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I was learning ϴ(n) notation in my course "Asymptotic Analysis for Algorithms" when I encountered the following example:

For any non-negative constants $c_1\geq 0,c_2\geq 0,n\geq n_0$ we have the following inequality:

$$c_1\leq\frac{1}{2}-\frac{3}{n}\leq c_2$$

For these constants to satisfy this inequality, will be $c_2\geq\frac{1}{2}$ when $n\geq 1$. This is the part I'm having issues with.

I tried to derive it assuming $n \geq 1$ and I found:

\begin{align*} c_2 &\geq \frac{1}{2} - \frac{3}{n} \\ \implies c_2 &\geq \frac{1}{2} - \frac{3}{1} \\ \implies c_2 &\geq -\frac{5}{2}` \end{align*}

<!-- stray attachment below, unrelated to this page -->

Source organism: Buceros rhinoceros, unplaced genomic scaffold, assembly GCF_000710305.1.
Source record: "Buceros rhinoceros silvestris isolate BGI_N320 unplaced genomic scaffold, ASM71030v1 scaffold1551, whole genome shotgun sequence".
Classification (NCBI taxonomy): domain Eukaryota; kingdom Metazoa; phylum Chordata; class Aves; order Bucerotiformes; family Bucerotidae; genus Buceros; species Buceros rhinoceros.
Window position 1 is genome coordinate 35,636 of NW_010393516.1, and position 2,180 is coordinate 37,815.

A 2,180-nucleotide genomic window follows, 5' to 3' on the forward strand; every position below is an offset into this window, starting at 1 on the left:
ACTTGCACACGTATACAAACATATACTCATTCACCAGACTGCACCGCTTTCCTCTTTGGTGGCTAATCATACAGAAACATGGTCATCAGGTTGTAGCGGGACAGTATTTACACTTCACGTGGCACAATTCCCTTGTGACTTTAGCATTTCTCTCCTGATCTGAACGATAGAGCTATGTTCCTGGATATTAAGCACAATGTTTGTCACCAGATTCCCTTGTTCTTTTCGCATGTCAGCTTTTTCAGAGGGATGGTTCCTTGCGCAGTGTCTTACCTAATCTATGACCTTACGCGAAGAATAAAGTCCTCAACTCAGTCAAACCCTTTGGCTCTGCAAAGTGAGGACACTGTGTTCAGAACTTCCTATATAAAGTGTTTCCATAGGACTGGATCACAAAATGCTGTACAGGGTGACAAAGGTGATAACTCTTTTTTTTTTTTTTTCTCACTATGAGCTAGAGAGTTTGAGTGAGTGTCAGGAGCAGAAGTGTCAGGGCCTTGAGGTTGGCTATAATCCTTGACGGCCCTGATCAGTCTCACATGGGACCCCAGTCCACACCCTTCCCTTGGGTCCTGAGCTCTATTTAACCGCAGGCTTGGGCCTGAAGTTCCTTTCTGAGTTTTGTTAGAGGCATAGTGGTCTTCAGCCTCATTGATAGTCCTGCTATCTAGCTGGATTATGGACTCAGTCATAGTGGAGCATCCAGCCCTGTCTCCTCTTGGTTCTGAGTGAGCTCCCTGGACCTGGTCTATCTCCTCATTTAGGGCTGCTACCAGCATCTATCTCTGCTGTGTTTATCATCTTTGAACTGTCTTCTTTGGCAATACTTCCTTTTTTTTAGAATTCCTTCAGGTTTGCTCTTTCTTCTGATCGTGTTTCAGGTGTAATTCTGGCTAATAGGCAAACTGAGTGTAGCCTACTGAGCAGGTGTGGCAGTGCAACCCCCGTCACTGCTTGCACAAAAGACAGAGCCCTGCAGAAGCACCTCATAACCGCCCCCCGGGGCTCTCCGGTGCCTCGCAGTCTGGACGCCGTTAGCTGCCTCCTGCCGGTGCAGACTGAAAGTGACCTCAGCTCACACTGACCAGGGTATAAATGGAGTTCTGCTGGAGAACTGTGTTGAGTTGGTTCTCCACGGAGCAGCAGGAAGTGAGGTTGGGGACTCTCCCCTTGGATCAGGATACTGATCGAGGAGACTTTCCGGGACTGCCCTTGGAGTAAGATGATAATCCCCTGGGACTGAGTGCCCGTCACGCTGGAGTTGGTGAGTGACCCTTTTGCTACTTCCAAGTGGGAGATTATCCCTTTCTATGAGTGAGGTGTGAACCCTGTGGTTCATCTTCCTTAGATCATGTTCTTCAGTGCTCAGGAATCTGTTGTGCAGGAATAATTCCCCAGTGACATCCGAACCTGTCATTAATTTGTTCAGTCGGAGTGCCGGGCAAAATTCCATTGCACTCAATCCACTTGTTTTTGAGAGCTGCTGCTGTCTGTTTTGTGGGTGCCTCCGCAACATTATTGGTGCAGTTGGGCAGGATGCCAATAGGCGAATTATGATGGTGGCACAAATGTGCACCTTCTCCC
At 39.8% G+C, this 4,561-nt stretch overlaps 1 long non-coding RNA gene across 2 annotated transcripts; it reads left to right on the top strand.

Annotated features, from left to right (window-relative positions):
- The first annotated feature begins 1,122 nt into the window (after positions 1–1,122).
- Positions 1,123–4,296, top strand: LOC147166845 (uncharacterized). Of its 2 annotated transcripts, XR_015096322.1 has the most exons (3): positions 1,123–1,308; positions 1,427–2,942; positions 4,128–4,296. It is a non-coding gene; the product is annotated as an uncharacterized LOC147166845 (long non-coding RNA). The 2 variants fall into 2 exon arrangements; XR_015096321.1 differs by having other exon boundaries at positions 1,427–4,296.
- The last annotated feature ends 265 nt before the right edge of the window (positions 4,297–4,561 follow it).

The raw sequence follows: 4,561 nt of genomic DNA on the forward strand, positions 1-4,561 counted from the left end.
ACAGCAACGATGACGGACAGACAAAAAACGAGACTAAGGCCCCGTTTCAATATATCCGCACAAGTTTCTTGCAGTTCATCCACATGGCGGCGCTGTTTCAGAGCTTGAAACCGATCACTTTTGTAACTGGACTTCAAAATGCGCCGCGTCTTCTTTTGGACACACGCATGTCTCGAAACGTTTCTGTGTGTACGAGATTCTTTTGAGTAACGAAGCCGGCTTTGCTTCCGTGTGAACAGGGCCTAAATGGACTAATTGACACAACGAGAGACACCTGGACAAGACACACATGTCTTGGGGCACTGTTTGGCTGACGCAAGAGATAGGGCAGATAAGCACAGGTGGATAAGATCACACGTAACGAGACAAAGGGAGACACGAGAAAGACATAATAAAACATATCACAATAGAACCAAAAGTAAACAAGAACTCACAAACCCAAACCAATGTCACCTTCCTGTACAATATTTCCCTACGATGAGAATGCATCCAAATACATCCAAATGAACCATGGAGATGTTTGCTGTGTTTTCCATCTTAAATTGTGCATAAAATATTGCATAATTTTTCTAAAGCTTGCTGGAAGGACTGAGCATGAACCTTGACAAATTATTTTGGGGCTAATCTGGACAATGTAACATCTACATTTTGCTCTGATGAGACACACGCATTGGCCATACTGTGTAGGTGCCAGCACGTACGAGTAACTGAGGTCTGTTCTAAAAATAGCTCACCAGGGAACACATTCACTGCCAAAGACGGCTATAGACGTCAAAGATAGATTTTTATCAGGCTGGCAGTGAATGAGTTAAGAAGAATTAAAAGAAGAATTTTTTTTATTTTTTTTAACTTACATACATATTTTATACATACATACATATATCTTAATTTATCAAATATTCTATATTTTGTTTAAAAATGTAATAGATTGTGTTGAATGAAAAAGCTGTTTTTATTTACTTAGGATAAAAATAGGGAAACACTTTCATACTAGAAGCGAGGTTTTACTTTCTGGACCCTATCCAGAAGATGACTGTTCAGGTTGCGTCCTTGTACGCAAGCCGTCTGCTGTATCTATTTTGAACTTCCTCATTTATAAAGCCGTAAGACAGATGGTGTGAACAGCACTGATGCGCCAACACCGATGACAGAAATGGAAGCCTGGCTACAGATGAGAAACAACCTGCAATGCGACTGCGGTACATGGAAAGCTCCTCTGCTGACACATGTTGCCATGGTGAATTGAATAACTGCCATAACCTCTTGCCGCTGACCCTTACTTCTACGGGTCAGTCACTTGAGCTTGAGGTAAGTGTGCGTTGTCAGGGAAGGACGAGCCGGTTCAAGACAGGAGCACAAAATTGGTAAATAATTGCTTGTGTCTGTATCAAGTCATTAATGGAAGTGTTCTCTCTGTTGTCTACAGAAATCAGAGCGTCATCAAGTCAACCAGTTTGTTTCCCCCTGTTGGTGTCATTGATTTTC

I managed to show the left inequality holds when $n\geq 7$ and $c_1\leq \frac{1}{14}$.

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    $\begingroup$ $3/n$ is positive, so $1/2-3/n$ will be smaller than $1/2$. In other words, $1/2-3/n \leq 1/2$. Thus you can choose $c_2$ to be anything bigger than this upper bound of $1/2$ if you want it to be an upper bound too. So $1/2-3/n \leq c_2$ if $c_2 \geq 1/2$. $\endgroup$ – Antonio Vargas Nov 2 '16 at 7:49
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The point is $-3/n$ is increasing to zero, so for large $n$ $1/2-3/n$ is approximately (but less than) $1/2$

In other words $1/2-3/n \ge 1/2-3/1$ is wrong, so you cannot derive the second inequality from the first one.

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